Education has not been a high priority in Arizona for many years, but this has become increasingly evident in the response to the COVID-19 pandemic.
Educational institutions should have been the last to close and first to reopen, which was sadly not the case. We’ve seen protests and legal challenges regarding the closure of gyms, bars, nightclubs, yoga studios, and numerous other businesses – but nary a peep about the six or more months our state’s schools will have been closed.
Whether any functions should be open is subject to debate, a matter best decided by medical professionals and public health experts.
If it is determined specific functions should be reopened, schools need to be our state’s top priority, instead of a political bargaining chip.
When the initial cases of COVID-19 appeared in Arizona, schools were the first institutions to close. Schools are also scheduled to be the last institutions to reopen.
During most of the last three months, you could stay at a resort in Scottsdale, visit a shopping mall in Chandler, get a massage in Tempe, attend a nightclub in Phoenix or see a movie in Glendale – yet students were not permitted to attend school.
This lack of prioritization is appalling. If necessary, we should be willing to give up the vast majority of pleasure pursuits if it means students can continue their education.
Many parents are putting significant effort into educating their children and many educators are performing a heroic shift to maintaining the best possible experience in an electronic format.
But this is not sufficient.
Online education is inferior to an in-person experience at every level. Some basic facts can be learned in a similar manner but students miss out on the social interaction and growth that occurs in the classroom.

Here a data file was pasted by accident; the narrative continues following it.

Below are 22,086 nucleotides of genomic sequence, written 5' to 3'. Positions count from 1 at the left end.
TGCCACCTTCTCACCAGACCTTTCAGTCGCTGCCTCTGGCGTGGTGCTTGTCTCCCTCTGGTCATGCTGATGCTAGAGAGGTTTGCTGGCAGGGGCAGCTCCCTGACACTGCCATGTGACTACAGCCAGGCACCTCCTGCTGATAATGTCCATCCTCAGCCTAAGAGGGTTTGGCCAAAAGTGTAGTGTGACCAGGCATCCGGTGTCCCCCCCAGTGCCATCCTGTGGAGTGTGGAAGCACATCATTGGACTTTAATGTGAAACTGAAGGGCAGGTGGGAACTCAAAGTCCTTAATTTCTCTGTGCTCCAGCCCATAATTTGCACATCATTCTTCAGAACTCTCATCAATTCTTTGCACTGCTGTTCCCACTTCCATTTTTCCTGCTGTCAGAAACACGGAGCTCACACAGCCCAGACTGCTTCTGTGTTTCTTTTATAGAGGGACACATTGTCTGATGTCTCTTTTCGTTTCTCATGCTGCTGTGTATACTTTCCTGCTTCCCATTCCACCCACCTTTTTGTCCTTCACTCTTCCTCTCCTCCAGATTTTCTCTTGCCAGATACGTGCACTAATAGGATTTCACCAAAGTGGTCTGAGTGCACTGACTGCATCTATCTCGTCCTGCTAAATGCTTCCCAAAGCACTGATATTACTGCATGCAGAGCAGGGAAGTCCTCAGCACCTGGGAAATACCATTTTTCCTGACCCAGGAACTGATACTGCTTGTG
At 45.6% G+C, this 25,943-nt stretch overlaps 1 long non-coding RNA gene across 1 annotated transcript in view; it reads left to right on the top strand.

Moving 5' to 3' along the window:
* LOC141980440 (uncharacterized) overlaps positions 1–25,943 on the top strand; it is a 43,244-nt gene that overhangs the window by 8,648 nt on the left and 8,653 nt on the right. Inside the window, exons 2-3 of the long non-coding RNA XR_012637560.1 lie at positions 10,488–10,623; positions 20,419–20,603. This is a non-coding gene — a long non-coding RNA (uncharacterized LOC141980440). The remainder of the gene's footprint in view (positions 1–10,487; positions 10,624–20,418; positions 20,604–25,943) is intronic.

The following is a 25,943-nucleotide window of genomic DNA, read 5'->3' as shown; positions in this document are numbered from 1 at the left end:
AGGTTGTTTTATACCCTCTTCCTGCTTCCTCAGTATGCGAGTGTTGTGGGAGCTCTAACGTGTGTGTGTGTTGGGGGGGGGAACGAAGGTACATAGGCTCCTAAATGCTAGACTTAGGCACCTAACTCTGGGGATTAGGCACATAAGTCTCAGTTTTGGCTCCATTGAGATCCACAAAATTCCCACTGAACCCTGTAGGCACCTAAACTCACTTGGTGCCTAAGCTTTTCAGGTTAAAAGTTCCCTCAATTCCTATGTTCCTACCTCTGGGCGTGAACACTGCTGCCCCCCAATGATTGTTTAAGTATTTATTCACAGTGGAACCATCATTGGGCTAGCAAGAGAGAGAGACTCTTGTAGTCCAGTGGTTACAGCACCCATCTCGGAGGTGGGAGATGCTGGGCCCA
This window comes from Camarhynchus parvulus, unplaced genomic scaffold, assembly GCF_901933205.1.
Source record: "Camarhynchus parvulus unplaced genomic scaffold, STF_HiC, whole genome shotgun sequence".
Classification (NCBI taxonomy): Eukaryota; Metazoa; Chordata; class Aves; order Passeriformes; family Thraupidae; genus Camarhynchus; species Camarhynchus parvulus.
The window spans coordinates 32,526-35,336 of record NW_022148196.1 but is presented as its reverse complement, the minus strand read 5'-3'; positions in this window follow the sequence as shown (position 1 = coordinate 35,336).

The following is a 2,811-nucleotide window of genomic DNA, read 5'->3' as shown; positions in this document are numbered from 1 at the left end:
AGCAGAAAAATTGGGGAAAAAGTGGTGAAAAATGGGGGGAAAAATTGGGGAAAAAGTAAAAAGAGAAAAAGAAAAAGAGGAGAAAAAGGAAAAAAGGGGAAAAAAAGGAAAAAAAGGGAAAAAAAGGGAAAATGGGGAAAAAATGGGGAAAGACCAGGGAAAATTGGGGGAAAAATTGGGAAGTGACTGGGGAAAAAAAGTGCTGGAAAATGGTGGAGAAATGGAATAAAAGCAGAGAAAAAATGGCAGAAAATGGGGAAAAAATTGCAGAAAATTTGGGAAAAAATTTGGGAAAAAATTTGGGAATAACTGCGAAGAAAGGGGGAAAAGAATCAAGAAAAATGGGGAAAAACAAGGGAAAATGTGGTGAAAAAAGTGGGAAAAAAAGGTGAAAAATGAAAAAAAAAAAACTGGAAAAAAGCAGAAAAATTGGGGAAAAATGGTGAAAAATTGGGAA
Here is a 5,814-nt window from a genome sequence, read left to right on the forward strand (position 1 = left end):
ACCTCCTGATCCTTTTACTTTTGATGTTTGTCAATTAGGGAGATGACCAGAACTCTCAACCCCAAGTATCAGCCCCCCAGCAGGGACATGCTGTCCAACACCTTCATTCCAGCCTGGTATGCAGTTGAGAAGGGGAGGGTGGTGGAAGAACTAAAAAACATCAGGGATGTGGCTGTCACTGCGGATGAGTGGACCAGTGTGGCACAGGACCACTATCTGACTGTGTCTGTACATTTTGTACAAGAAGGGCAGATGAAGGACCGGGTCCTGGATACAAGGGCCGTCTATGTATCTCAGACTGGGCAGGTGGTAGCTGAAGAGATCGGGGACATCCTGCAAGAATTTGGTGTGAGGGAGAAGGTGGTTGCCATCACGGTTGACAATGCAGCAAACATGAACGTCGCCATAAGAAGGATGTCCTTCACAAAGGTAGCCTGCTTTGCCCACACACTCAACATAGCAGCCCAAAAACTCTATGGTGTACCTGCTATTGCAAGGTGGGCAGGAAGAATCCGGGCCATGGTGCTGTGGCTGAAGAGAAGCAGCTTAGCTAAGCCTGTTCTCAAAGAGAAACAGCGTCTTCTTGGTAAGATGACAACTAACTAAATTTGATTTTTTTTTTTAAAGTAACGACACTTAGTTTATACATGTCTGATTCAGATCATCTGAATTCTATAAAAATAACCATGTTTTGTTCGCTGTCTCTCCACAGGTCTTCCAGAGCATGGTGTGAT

And that’s with professional educators who have chosen to teach online and been trained to do so. Teachers are now being forced into an online format regardless of their desire or ability to teach online, in most cases without any training on this entirely different format.
If online is equal to in person, shouldn’t nightclubs be virtual? Massages conducted via Zoom? Movies viewed at home?
The latter example is particularly appalling: the drop in quality of experience when viewing “Trolls World Tour” at home compared with in the theater is apparently more substantial and important than the drop in quality of an in-classroom education compared with self-education via a computer.
Over the summer, students fall behind where they ended the previous year and have a lower level of achievement. This has been clearly established for decades, yet our state has quickly and willingly at least doubled and possibly tripled or more the gap between a proper educational experience.
Students will be significantly behind educationally and socially, which will have a lasting impact on individual students and our society as a whole.
We need to get students back to real education at all levels and be willing to sacrifice other activities and pursuits to make this happen, if necessary.
This is how we work together, as a community, to make the best of our challenging situation. The education students are receiving today will provide them with the foundation to meet future societal challenges whether this occurs months, years, or decades from now.
We need all members of society prepared to handle whatever future challenges arise, which only a proper education can provide.
Andy Lenartz is an Ahwatukee resident and frequent contributor to AFN.